Penalty heartbreak for Eastleigh in play-offs

(3-3 on aggregate AET, Dover win 4-2 on penalties)
Saturday 4th May 2013

Blue Square Bet South Play-off Semi Final 2nd Leg

Match report by Paul McNamara

After such a heart-breaking conclusion to a magnificent Eastleigh display here in Dover, the overriding emotion of all involved with the defeated outfit might be expected to be one of utter devastation. The predominant word used by travelling Spitfires to describe their post-match emotion however, was pride.

Eastleigh’s players, and management alike, were near perfect in their attempt to scale the mountainous peak that was placed in their way by Tuesday’s 3-1 defeat in the first-leg of this play-off. That game has already been pored over, and indeed, it has ultimately proved the occasion on which this team’s promotion hopes suffered their fatal blow.

The Spitfires gave a performance from the outset of today’s encounter that was a much fairer reflection of the group of players we have become accustomed to watching.

Deprived of the suspended Michael Green, Richard Hill called on the class and dependability of Andy Forbes to operate on the left of a midfield four which had Glen Southam and Mark Hughes at its core, and Mitchell Nelson starting on the right.

A defensive trio of Chris Todd, Alex Lacey, and Dean Beckwith was employed in front of Ross Flitney. Jai Reason and Chris Zebroski worked either side of the formidable frame of Craig McAllister.

Starting with a sharp and steely-eyed warm-up, Eastleigh were the side which turned up with a distinct edge to their approach. In the first 60 seconds, Tom Wynter – playing at left-back in an unchanged Dover eleven – was forced to head Nelson’s long-throw behind for a corner - which was subsequently cleared at the second attempt after Forbes’ dangerous return ball into the area.

Wynter’s next involvement saw him unsettled by Zebroski, and hauling his opponent to the ground as the forward bustled onto Reason’s forward pass. Ian Simpemba’s head made first contact with Southam’s right-sided set-piece, before the home side won a free-kick of their own for Hughes’ follow-up challenge which left both Dean Rance and Moses Ademola grounded.

Zebroski’s pace and direct running was key to a huge deal of his team’s attacking thrust and, on seven minutes, the ex-Torquay United player stormed to the by-line after taking advantage of McAllister’s strength in holding off Tyrone Sterling on the left. The striker cut inside to fling a right-foot cross into Southam at the back-post where the visiting skipper’s slightly mishit effort dribbled wide.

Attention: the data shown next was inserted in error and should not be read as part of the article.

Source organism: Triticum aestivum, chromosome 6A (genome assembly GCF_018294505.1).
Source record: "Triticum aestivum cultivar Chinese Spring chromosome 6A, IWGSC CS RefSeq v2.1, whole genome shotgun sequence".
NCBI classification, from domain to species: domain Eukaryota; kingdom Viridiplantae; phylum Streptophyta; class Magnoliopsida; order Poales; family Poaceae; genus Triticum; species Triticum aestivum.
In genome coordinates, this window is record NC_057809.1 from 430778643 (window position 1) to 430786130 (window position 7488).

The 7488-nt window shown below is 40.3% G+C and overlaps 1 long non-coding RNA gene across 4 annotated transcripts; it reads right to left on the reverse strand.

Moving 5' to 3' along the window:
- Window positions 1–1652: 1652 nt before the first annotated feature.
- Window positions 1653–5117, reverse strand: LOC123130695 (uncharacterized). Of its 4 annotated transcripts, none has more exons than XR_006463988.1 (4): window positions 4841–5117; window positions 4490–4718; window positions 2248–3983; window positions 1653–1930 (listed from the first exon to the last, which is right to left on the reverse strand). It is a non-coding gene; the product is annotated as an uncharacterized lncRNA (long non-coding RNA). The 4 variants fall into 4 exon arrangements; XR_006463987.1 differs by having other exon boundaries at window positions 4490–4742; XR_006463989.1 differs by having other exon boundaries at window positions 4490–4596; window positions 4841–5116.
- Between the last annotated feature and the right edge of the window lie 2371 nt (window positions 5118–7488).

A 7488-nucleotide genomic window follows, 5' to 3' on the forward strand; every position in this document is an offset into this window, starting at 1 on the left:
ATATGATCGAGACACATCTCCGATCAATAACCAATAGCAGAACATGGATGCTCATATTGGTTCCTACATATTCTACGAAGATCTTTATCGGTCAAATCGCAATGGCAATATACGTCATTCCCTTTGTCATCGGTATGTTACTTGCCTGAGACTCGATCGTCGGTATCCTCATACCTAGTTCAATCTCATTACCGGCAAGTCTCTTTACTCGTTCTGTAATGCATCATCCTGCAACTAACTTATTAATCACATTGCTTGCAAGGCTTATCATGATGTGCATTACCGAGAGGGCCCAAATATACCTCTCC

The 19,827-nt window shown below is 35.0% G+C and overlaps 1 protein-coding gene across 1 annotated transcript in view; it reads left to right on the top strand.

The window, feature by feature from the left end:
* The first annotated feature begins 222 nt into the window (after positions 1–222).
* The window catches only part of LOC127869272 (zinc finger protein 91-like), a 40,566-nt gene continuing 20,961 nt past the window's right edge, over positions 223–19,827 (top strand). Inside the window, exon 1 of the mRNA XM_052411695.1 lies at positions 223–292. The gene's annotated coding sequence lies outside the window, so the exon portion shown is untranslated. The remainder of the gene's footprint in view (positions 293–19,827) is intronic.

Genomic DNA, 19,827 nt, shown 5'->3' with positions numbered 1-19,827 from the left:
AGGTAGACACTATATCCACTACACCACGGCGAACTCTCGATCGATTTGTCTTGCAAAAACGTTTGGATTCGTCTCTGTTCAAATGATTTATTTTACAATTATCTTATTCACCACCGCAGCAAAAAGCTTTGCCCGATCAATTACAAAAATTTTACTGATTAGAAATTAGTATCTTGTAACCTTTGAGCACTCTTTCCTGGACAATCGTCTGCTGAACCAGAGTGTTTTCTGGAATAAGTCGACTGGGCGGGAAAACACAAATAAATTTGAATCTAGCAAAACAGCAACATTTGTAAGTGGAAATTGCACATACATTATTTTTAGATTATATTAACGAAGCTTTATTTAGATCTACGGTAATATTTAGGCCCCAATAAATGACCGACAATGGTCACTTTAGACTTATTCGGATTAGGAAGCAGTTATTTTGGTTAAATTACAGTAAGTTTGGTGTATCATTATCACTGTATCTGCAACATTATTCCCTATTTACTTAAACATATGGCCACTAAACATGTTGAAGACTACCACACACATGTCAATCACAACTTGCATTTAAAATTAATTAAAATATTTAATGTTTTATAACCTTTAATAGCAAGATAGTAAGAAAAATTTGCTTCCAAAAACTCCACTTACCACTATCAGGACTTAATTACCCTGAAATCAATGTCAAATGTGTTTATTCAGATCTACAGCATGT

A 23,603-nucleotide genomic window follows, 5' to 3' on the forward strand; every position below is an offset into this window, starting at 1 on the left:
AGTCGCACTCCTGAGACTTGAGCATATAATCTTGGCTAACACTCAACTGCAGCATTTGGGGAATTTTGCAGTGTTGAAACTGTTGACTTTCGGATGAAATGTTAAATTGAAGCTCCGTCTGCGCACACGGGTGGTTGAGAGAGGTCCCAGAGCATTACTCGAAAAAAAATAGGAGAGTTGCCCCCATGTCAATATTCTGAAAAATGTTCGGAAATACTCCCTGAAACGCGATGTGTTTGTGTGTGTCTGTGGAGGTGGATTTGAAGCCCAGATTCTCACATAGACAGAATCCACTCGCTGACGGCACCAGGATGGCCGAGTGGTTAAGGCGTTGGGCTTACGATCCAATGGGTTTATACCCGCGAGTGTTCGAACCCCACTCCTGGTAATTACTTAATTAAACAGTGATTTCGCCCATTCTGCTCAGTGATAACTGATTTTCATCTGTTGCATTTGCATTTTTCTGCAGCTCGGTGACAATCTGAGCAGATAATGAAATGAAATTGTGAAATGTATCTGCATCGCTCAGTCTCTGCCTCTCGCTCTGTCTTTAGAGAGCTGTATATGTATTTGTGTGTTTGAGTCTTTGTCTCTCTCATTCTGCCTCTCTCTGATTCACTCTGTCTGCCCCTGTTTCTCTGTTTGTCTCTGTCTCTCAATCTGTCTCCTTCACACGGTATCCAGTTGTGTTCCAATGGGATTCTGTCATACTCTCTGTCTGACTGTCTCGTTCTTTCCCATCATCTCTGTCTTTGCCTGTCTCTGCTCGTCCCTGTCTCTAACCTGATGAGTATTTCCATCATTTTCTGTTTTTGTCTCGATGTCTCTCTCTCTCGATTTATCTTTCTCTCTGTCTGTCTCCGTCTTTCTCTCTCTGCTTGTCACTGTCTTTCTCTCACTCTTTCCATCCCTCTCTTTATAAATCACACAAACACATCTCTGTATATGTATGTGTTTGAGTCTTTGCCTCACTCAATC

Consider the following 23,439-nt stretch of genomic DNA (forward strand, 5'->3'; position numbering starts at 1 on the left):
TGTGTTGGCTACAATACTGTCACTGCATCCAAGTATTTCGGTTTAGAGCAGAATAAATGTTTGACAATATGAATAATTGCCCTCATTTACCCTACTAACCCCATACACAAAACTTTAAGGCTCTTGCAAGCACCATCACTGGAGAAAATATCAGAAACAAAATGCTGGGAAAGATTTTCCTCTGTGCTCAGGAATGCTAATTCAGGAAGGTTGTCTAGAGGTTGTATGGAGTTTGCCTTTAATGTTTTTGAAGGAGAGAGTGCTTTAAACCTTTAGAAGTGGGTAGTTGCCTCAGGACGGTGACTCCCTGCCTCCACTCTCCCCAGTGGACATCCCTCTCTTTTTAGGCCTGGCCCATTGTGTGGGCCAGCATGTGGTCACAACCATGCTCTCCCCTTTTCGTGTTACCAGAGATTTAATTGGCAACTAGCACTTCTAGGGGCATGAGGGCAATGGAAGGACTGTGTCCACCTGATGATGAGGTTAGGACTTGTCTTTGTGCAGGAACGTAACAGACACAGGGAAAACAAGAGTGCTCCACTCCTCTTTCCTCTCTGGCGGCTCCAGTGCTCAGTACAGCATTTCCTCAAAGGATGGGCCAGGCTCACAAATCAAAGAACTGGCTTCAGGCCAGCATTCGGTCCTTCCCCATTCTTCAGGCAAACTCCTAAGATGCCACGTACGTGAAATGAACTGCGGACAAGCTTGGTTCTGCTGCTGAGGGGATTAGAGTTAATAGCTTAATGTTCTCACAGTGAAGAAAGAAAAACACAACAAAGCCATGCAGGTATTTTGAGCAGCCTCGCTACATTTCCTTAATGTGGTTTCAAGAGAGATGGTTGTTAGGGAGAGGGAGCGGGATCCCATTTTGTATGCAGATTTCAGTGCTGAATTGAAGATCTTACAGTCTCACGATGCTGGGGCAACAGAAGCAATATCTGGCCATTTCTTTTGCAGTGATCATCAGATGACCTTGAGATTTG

Nelson took every single opportunity that arose across the 120 minutes to drive forward – the full-back was continually implored to do so by his colleagues – and he was unlucky to be penalised for a challenge on Ademola after springing onto Southam’s pass which was swept into his latest surge high into the Whites’ half.

On Tuesday, Dover’s initial superiority from the first whistle resulted in a plethora of scoring chances. There were 13 minutes on the clock before they first applied any pressure today. McMahon’s corner from the left was cleared as far as Wynter, who steered the ball back into the ex-Spitfires midfielder. As McMahon jinked away from Hughes, the away player cynically brought him to the floor. Hughes was booked and left to tread a fine line for the majority of the afternoon – a situation he managed expertly, perhaps borne of plenty of similar past experiences.

The ferocity of Eastleigh’s play was encapsulated just beyond the quarter-hour. Nelson advanced onto a glorious searching Southam pass before giving the ball up cheaply to Ademola. Retreating at some speed, the previously guilty Nelson executed a bone juddering – and fair – tackle on Ademola to regain possession for his side. It was Mitchell Nelson in microcosm.

The Spitfires back-three – all of whom gave colossal displays – benefitted from the extra body in central defence when dealing with the exceptional Ben May. The former Millwall man struggled to make the telling impact he had four days earlier, and was unable to capitalise on a phase of Dover free-kicks and corners around the 20 minute mark which were all capably dealt with by the visitors.

Zebroski was able to fire his first shot on goal 23 minutes in, when Forbes was sharply onto Ricky Modeste’s header and then played a pass in-field to his effervescent team-mate. The forward let the ball run across his body before unleashing a right-foot dig which, with the help of a deflection, skipped past Mitch Walker’s right-stick.

With Eastleigh controlled and relentless, the home team was struggling to strike a balance between defending their hard-won first-leg lead and posing problems of its own. Southam and Hughes both had strikes at goal blocked – the former after darting away from Ademola.